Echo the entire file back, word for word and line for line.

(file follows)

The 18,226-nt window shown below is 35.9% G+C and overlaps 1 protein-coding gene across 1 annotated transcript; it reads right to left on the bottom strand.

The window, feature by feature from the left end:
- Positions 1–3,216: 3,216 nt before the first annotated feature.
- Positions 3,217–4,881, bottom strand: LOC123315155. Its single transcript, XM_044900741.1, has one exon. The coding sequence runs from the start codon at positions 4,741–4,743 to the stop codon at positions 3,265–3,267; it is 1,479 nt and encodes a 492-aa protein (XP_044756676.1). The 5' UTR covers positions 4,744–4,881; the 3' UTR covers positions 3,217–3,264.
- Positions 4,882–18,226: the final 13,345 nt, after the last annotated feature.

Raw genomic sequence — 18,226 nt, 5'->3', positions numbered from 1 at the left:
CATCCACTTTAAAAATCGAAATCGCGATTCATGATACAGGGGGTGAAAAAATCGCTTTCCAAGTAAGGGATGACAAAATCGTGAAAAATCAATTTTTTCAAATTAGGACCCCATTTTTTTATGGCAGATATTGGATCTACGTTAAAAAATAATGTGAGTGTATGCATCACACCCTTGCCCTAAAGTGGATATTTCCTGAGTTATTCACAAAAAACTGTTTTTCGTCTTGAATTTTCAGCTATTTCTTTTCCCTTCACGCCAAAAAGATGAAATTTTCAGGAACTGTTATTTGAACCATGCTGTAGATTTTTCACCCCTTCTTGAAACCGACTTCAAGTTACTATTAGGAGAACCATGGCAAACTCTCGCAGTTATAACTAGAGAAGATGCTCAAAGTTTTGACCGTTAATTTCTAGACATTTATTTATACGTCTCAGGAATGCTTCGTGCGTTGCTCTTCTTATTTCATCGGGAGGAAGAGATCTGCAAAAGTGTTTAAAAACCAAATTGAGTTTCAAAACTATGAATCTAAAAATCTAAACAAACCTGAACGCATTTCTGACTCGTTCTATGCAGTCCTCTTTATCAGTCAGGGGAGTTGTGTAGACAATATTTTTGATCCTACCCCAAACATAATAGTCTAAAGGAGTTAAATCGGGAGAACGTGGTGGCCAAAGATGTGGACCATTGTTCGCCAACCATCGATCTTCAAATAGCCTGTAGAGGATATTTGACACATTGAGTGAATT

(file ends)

The 18,226-nt window shown below is 35.9% G+C and overlaps 1 protein-coding gene across 1 annotated transcript; it reads right to left on the bottom strand.

The window, feature by feature from the left end:
- Positions 1–3,216: 3,216 nt before the first annotated feature.
- Positions 3,217–4,881, bottom strand: LOC123315155. Its single transcript, XM_044900741.1, has one exon. The coding sequence runs from the start codon at positions 4,741–4,743 to the stop codon at positions 3,265–3,267; it is 1,479 nt and encodes a 492-aa protein (XP_044756676.1). The 5' UTR covers positions 4,744–4,881; the 3' UTR covers positions 3,217–3,264.
- Positions 4,882–18,226: the final 13,345 nt, after the last annotated feature.

Raw genomic sequence — 18,226 nt, 5'->3', positions numbered from 1 at the left:
CATCCACTTTAAAAATCGAAATCGCGATTCATGATACAGGGGGTGAAAAAATCGCTTTCCAAGTAAGGGATGACAAAATCGTGAAAAATCAATTTTTTCAAATTAGGACCCCATTTTTTTATGGCAGATATTGGATCTACGTTAAAAAATAATGTGAGTGTATGCATCACACCCTTGCCCTAAAGTGGATATTTCCTGAGTTATTCACAAAAAACTGTTTTTCGTCTTGAATTTTCAGCTATTTCTTTTCCCTTCACGCCAAAAAGATGAAATTTTCAGGAACTGTTATTTGAACCATGCTGTAGATTTTTCACCCCTTCTTGAAACCGACTTCAAGTTACTATTAGGAGAACCATGGCAAACTCTCGCAGTTATAACTAGAGAAGATGCTCAAAGTTTTGACCGTTAATTTCTAGACATTTATTTATACGTCTCAGGAATGCTTCGTGCGTTGCTCTTCTTATTTCATCGGGAGGAAGAGATCTGCAAAAGTGTTTAAAAACCAAATTGAGTTTCAAAACTATGAATCTAAAAATCTAAACAAACCTGAACGCATTTCTGACTCGTTCTATGCAGTCCTCTTTATCAGTCAGGGGAGTTGTGTAGACAATATTTTTGATCCTACCCCAAACATAATAGTCTAAAGGAGTTAAATCGGGAGAACGTGGTGGCCAAAGATGTGGACCATTGTTCGCCAACCATCGATCTTCAAATAGCCTGTAGAGGATATTTGACACATTGAGTGAATT